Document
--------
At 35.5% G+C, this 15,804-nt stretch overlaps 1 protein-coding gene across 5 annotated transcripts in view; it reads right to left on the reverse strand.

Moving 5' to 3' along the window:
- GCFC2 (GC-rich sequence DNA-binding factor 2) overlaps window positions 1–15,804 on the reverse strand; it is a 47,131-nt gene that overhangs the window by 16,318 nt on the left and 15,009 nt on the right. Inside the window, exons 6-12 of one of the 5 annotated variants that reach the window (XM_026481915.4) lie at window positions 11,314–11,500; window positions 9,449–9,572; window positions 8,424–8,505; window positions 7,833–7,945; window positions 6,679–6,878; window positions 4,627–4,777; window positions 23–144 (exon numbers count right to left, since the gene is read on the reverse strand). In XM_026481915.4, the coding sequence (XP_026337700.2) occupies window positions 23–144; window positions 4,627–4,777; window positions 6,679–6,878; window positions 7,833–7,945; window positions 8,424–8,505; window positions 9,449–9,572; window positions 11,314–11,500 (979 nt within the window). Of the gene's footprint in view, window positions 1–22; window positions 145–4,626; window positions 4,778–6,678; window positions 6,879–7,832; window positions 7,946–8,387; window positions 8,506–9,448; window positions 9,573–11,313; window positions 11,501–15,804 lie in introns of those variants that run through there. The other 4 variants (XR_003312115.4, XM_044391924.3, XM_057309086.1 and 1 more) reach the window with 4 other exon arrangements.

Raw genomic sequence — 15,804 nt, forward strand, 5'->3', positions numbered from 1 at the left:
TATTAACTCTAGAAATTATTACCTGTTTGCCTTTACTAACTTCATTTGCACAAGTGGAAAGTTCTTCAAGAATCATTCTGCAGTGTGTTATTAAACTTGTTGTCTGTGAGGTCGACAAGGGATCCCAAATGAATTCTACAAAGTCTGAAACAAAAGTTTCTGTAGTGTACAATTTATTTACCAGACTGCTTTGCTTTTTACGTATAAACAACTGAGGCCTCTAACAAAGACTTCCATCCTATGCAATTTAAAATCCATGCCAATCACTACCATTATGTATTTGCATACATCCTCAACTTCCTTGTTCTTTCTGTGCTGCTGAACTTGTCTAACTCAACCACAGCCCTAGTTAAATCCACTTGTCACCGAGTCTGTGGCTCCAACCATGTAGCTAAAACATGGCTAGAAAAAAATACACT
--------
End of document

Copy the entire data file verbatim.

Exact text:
At 35.5% G+C, this 15,804-nt stretch overlaps 1 protein-coding gene across 5 annotated transcripts in view; it reads right to left on the reverse strand.

Moving 5' to 3' along the window:
- GCFC2 (GC-rich sequence DNA-binding factor 2) overlaps window positions 1–15,804 on the reverse strand; it is a 47,131-nt gene that overhangs the window by 16,318 nt on the left and 15,009 nt on the right. Inside the window, exons 6-12 of one of the 5 annotated variants that reach the window (XM_026481915.4) lie at window positions 11,314–11,500; window positions 9,449–9,572; window positions 8,424–8,505; window positions 7,833–7,945; window positions 6,679–6,878; window positions 4,627–4,777; window positions 23–144 (exon numbers count right to left, since the gene is read on the reverse strand). In XM_026481915.4, the coding sequence (XP_026337700.2) occupies window positions 23–144; window positions 4,627–4,777; window positions 6,679–6,878; window positions 7,833–7,945; window positions 8,424–8,505; window positions 9,449–9,572; window positions 11,314–11,500 (979 nt within the window). Of the gene's footprint in view, window positions 1–22; window positions 145–4,626; window positions 4,778–6,678; window positions 6,879–7,832; window positions 7,946–8,387; window positions 8,506–9,448; window positions 9,573–11,313; window positions 11,501–15,804 lie in introns of those variants that run through there. The other 4 variants (XR_003312115.4, XM_044391924.3, XM_057309086.1 and 1 more) reach the window with 4 other exon arrangements.

Raw genomic sequence — 15,804 nt, forward strand, 5'->3', positions numbered from 1 at the left:
TATTAACTCTAGAAATTATTACCTGTTTGCCTTTACTAACTTCATTTGCACAAGTGGAAAGTTCTTCAAGAATCATTCTGCAGTGTGTTATTAAACTTGTTGTCTGTGAGGTCGACAAGGGATCCCAAATGAATTCTACAAAGTCTGAAACAAAAGTTTCTGTAGTGTACAATTTATTTACCAGACTGCTTTGCTTTTTACGTATAAACAACTGAGGCCTCTAACAAAGACTTCCATCCTATGCAATTTAAAATCCATGCCAATCACTACCATTATGTATTTGCATACATCCTCAACTTCCTTGTTCTTTCTGTGCTGCTGAACTTGTCTAACTCAACCACAGCCCTAGTTAAATCCACTTGTCACCGAGTCTGTGGCTCCAACCATGTAGCTAAAACATGGCTAGAAAAAAATACACT